Marissa Davis │ Paducah, KY — English Literary Studies, 2017
Marissa Davis, originally from Paducah, Kentucky, is a member of the class of 2017. Marissa is pursuing a major in English Literary Studies and a minor in French. This summer, she will be partaking in the OACS service trip in Rabat, Morocco. This two-part program includes pre-trip trainings and informational sessions followed by six weeks of on-site service. The program specializes in health, education, and community development.
Blog Post One:
My first week in Morocco has been a whirlwind! After a day of orientation and touring the city (seeing landmarks such as the famous Hassan Tower, the terrace of the Kasbah, and the souks of the medina), I began working at my service site, Fondation Orient-Occident. The Fondation exists to facilitate cultural exchange and to act as an educational resource for migrants and refugees. They provide classes in Arabic, computer science, and, of course, English – I teach the latter, along with a partner teacher from the Maldives. I was overjoyed to find all of my students incredibly passionate and eager to learn; even outside of classes, people who are learning English on their own often come and chat with Mary (my Vanderbilt site-partner) and me about our time in Morocco and our lives in America. Likewise, we’ve had the opportunity to learn a bit about their lives, whether they come from a neighborhood not far from our own Rabat medina or nations as far as Mali or Ivory Coast.
Right now, the Muslim world is partaking in the holy month of Ramadan, and Morocco has become nocturnal. People fast during the day, working shorter hours and napping; at night, they feast and spend time with family and friends. At my homestay, my Vanderbilt roommate and I are often awake until one or two in the morning eating ftour (the traditional meal to breakfast) and dinner and watching Moroccan TV with our mom and sisters. Much like the tradition of American Christmas specials, Morocco broadcasts Ramadan specials until very late at night (or very early in the morning, depending on how you look at it) – comedies, soap operas, and game shows for the families to enjoy together during the night’s meals.
From making new friends at my service site to waking up to the calls to prayer and rooster crows, from inhaling the perfume of spices and teas in the souks to soaking up the Atlantic breeze on the city’s stretch of beach, so far, living in Rabat has proven to be an incredible experience. I’m excited to see what new adventures lie in the five weeks to come!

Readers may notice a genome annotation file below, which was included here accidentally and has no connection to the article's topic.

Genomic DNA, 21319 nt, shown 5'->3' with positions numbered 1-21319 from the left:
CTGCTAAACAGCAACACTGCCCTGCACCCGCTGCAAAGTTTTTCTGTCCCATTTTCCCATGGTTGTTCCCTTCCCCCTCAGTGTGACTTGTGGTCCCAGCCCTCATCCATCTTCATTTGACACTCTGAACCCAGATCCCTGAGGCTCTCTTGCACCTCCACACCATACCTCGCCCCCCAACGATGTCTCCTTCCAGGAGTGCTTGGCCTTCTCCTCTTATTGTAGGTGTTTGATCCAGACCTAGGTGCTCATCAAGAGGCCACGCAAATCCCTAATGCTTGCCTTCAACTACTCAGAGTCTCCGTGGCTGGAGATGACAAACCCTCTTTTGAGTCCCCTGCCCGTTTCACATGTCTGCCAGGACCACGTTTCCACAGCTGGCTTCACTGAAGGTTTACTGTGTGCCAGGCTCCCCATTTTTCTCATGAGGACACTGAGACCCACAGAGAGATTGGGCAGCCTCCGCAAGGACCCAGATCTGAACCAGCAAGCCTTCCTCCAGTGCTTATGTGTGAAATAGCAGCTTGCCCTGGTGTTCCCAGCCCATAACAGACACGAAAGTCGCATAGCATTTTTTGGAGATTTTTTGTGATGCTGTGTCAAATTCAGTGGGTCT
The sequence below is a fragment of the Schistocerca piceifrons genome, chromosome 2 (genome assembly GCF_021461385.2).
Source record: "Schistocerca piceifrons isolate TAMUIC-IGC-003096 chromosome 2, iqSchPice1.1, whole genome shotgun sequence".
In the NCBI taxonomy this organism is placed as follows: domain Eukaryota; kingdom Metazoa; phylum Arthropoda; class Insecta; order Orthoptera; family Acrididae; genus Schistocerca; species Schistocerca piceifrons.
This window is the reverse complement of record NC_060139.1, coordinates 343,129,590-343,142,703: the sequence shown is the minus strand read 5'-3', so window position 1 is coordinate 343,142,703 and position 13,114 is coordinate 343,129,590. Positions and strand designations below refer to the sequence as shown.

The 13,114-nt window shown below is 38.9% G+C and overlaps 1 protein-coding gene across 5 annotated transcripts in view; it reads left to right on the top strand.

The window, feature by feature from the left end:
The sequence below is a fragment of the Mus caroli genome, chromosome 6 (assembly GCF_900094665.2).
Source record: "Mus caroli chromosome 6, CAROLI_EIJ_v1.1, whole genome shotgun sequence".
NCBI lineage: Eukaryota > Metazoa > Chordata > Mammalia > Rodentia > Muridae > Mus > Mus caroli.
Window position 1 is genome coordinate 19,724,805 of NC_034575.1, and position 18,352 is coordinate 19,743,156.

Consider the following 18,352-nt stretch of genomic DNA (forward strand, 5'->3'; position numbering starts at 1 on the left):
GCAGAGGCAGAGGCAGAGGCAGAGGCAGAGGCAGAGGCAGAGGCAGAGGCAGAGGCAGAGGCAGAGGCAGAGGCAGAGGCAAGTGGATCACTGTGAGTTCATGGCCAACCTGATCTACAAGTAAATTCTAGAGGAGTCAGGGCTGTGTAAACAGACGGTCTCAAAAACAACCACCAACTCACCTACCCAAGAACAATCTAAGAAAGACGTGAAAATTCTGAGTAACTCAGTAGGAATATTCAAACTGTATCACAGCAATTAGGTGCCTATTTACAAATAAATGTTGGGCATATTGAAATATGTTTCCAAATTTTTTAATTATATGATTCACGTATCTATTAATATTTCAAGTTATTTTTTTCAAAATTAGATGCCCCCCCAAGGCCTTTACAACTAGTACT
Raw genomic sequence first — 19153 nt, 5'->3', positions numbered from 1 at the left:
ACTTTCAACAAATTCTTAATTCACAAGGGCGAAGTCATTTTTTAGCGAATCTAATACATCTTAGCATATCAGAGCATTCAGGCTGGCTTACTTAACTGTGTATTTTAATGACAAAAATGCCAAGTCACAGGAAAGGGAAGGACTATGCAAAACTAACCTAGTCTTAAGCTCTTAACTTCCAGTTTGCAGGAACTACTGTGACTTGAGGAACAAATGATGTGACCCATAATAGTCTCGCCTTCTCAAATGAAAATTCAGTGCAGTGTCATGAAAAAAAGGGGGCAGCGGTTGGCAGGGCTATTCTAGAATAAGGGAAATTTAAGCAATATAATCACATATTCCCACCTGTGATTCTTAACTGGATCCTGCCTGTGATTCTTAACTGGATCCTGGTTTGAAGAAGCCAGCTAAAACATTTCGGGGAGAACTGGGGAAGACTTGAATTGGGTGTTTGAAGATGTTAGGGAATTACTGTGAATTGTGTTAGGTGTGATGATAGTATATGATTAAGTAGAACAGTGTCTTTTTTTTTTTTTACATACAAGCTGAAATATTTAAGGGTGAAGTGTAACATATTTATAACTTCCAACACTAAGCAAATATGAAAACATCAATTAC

Blog Post Two:
Right now, I’m writing this post in a café in Paris, a sea away from the city I’ve called home for the past six weeks. It’s been a rough and tearful few days. Each brought a new series of bslamas – first to my dear students, who took my teaching partner Mary and me to see the breathtaking rocky beach near the school as a final celebration; then to my host family, who presented me with home-made traditional Moroccan garb as a farewell gift, and finally, the prolonged goodbyes to the Vandy students of my cohort (prolonged due to an airline strike that ended up cancelling most of our flights; they had to be rearranged rapidly and haphazardly, and often to times much earlier than expected).
But that’s not to say that this week has been, by any means, all bad. In fact, in a lot of ways it’s been one of the best of the program. Realizing that the end was nearing, I’ve tried my hardest to squeeze a lot of activities into very little time, whether that’s spending more time with my students outside of class or taking a solo afternoon to write in the Kasbah’s Andalusian gardens. What’s more, coming to the end has allowed me to look back at the beginning and think about everything that’s changed since then. It’s been a long time since that first confused walk down Avenue Mohammed V. I’ve made so many new friends; I’ve seen Moroccan cities from Merzouga to Chefchaouen, discovering the various cultural distinctions woven into the country’s fabric; I’ve learned about ethical service from groups as diverse as local grassroots co-ops fighting desertification and poverty in the villages of the south, and large international organizations such as Amnesty International. In short, it’s been a pretty transformative six weeks.
And even if it may be a long while before I can see my host family and my students again (though I’m sure I will, nshallah), I know that I can look forward to seeing my Vandy fam here in one short month. Though things will be different in Nashville, what with the beginning of a new school year and the onslaught of responsibilities that that brings, our group has already made plans for reunions (which will hopefully include some tasty homemade Moroccan meals). No matter what, we’ll always have Rabat.